“On My Block” Tackles Real Life Issues Through Entertainment

Nyimah Jackson Staff Writer

“On My Block” is a Netflix Original Series that premiered March 2018 and followed four teenagers growing up in the rough neighborhood of Freeridge while balancing school, relationships, gangs, and family. The second season premiered March 29, and picked up with the aftermath of Ruby Martinez, played by Jason Genao, and Olivia, played by Ronni Hawk, being shot while celebrating Olivia’s quinceanera as a result of gang violence.

Season two began on New Year’s Eve where it is revealed that Olivia did not survive the shooting. Just in the first episode, the issue of Post-traumatic stress disorder (PTSD) is touched upon. Ruby is triggered by the sound of fireworks exploding in the air, which brings back memories of the shooting that nearly killed him. Throughout the season, Ruby struggles to get back to his regular routine and move on from the shooting. He is distanced from his friends and family at times, as he copes with his brush with death and the loss of his love interest. He finds comfort in Jasmine (Jessica Marie Garcia), the blunt, loud mouthed, third-wheel of the friend group who was formerly rejected by the trio last season but has since wormed her way into their clique with her snappy remarks and bold attitude.

Last season, Jamal Turner (Brett Gray) spent his time searching the city for the Roller World money that was said to be hidden somewhere in the city by deceased members of the Santos gang. Now that Jamal has found the money in the football field of his school, he must figure out how to keep it safe and how to spend it with his friends. That proves to be a challenge once Jamal becomes paranoid that someone has discovered his secret and is plotting to take the money from him. He enlists the help of his friends and Ruby’s grandmother, Abuelita (Peggy Blow), to help launder the money so they can spend it without raising any red flags.

Debuting as an official couple, Monse Finnie (Sierra Capri) and Cesar Diaz (Diego Tinoco) strive to keep their relationship afloat while fighting their own battles. Monse finally learns that the woman she tracked down on Halloween is in fact her mother, who abandoned her and her father when she was an infant. After the big reveal, Monse and her mother spend time learning more about each other, causing Monse to begin shedding her Freeridge roots and trade them in for a more suburban lifestyle. While contemplating whether she should stay with her mother or go back to Freeridge, she comes face to face with the issue of colorism when she learns that the reason her mother abandoned her was because she shared the same brown skin tone as her father, as opposed to her fair skinned mother. Her story conveys what it’s like to be a mixed raced child, unsure of her identity or where she belongs.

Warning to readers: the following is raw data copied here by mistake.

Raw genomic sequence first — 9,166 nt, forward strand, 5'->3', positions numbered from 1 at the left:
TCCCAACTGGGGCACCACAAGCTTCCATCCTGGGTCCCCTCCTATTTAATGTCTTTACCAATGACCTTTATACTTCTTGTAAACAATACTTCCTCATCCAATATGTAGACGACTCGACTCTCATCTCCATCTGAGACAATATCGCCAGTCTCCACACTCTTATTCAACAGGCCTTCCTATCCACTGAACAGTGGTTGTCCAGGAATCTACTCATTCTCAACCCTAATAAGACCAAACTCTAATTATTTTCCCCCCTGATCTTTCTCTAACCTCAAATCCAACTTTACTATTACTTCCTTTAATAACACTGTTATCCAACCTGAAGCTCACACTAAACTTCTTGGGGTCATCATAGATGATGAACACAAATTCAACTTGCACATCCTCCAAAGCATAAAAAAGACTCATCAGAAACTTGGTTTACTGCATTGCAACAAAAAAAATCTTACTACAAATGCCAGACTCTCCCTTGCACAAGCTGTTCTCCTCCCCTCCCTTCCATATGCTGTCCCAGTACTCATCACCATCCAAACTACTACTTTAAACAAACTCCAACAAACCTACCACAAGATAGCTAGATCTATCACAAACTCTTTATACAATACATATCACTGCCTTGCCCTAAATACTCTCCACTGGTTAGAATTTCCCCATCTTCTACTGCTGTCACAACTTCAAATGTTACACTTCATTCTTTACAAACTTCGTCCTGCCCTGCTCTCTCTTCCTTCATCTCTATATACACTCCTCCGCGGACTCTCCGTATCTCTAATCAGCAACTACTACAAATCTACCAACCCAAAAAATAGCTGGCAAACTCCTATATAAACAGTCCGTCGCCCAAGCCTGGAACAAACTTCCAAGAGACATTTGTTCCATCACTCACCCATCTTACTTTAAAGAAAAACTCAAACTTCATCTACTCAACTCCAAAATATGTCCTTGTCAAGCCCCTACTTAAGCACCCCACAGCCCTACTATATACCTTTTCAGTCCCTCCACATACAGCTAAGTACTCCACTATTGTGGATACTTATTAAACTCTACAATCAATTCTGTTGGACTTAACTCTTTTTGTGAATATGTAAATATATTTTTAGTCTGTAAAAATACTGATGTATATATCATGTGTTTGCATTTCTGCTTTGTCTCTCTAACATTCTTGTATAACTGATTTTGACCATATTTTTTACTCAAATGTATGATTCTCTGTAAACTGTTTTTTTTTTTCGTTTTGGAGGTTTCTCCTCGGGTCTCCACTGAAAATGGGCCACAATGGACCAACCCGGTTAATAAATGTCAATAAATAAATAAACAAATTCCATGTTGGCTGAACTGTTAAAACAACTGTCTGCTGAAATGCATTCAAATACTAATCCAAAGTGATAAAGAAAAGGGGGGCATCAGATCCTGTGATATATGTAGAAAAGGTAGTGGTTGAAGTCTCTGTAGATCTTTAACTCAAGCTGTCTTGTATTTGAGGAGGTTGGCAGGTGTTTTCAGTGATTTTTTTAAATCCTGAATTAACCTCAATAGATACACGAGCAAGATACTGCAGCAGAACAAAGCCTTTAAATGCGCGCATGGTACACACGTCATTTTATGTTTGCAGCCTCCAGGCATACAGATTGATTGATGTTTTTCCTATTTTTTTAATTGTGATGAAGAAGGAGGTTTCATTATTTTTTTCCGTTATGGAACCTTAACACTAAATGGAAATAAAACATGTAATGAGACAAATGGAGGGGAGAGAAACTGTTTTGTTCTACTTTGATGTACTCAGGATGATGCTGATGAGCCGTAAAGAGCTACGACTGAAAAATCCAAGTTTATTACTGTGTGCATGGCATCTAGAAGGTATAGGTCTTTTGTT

Cesar spends the season bouncing from house to house, searching for a place to live after his brother kicked him out for not following through on the murder of Latrell, a rival gang member from the Prophets gang. Once his options have run out, Cesar decides to confront Latrell in an attempt to finish the job and kill him once and for all (something he failed to do last season) but is nearly killed himself when things do not go as planned. With no money, no home and a target on his back, he has to hide in the shadows and contemplate whether he should stay in Freeridge with his friends or run away and keep them safe.

The season ends with Monse planning to leave Freeridge and attend an all-girls boarding school, per her father’s demands to get out of the dangerous city, but her plans are cut short when she, along with Ruby, Cesar and Jamal, are kidnapped and thrown into the back of a van. “On My Block” is a comedic coming-of-age story that tackles real life issues while navigating what it’s like to grow up in a struggling neighborhood surrounded by gang violence, broken homes, and poor finances.

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